Another method of the invention, used when seismic streamers are present, includes:
Methods in accordance with the invention are those wherein the steering comprises steering to a desired position, wherein the desired position avoids gaps in coverage or wherein the desired position is identical to that of a previous survey; those methods further comprising providing the desired position to a controller; and methods further comprising triggering a source member or members on a source array when at the desired position.
Further advantages and features of the invention will be apparent upon review of the brief description of the drawings, the detailed description of the invention, and the claims which follow.
The present invention provides systems and methods that may be used for conducting seismic surveys of the subsurface geological formations that underlie a body of water. The nominal offset lateral position of each source is achieved, in accordance with the present invention, by use of a separation cable between one or more source tow members and either a streamer tow member, or in the case of a pure source vessel, a deflector tow member.
Since the nominal offset lateral positions of each source are achieved at least in part by use of source separation cables 50, the steering and power requirements of deflecting members 15 may be less. The remaining, reduced functions of deflecting members 15 are twofold. First, if the source steering target is to keep the source on the nominal offset lateral positions, deflecting members 15 correct for any deviations thereof. Secondly, if the source steering target is to follow the source track of a previous survey, that is, deviations from the nominal, then deflecting members 15 correct for the difference between the nominal tracks and the desired track from the previous survey.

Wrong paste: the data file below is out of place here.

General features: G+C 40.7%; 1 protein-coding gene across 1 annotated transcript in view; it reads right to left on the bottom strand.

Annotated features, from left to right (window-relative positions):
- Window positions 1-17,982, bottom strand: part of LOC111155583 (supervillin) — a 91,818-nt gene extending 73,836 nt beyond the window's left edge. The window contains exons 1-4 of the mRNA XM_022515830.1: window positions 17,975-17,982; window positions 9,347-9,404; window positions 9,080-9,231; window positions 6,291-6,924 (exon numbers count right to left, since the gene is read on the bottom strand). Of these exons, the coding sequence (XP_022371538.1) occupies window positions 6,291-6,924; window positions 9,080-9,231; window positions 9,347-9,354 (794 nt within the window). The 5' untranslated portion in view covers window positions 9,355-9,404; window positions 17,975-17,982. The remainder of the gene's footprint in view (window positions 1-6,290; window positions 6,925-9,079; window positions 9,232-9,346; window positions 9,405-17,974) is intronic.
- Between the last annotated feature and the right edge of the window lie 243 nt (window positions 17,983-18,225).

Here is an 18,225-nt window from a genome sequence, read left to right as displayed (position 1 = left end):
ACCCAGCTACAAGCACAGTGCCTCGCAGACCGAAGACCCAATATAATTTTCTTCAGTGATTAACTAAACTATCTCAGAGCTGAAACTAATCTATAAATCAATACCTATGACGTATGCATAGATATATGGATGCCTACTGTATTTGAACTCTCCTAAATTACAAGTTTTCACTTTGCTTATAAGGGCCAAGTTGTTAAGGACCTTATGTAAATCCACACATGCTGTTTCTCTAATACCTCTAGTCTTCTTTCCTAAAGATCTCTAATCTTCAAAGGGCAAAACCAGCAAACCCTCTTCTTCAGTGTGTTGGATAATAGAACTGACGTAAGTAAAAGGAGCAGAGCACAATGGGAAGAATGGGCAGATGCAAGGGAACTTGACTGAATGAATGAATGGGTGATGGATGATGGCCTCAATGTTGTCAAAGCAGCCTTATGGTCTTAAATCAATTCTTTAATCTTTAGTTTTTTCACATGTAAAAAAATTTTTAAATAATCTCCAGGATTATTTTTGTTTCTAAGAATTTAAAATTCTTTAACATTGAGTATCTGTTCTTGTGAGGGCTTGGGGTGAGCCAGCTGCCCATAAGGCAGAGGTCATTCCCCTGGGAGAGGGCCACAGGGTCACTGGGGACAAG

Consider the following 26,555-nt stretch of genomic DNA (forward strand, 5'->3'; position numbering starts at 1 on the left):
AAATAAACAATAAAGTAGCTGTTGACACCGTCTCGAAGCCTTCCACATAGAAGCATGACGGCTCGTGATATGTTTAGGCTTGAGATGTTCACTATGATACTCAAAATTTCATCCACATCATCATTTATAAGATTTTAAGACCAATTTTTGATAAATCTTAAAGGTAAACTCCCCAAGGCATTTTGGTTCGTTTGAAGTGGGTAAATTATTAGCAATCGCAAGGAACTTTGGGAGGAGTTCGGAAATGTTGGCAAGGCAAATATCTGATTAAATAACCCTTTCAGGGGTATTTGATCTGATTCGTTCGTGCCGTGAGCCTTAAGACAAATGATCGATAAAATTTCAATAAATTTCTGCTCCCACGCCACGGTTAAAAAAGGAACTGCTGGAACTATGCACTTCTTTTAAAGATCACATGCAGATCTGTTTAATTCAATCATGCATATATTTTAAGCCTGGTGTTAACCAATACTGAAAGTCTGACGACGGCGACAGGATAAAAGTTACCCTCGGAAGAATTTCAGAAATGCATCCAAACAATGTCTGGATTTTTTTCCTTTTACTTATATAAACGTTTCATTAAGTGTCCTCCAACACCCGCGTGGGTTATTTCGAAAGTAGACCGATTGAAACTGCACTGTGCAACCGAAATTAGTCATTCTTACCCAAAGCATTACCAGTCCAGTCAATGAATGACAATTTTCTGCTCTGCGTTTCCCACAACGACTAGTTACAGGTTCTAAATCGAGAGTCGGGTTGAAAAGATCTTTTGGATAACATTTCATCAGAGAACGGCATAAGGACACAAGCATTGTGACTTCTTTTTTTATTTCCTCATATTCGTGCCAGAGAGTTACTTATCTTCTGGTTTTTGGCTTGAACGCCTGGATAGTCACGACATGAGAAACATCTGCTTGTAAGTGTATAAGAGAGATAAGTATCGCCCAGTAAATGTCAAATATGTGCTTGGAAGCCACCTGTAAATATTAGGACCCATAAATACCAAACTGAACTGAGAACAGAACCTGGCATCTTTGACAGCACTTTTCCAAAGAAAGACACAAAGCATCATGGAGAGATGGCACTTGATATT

Other separation member schemes may be appropriate in the system of
Alternatives of using separation members other than those depicted in
FIGS. 9A-C illustrate schematically the deflection force requirements for steering a dual source using a separation member in accordance with the present invention. Illustrated are a tow vessel 12, one source array 11 connected to tow vessel 12 by a tow member 35, a streamer or deflector tow member 180, and a separation member 50. A nominal position 150 is illustrated, as well as a steerable band about nominal position 150 denoted by the double-headed arrows labeled “s” , having an inner acceptance boundary 151 and an outer acceptance boundary 152. Simple calculations inform us about the force required to deflect source array 11 a given lateral distance. Assuming a 400-meter layback (approximately equal to the length of the source array tow members), a nominal deflection of about 25 meters, and an additional steerable band of about ±25 meters about the nominal, we get the required forces illustrated in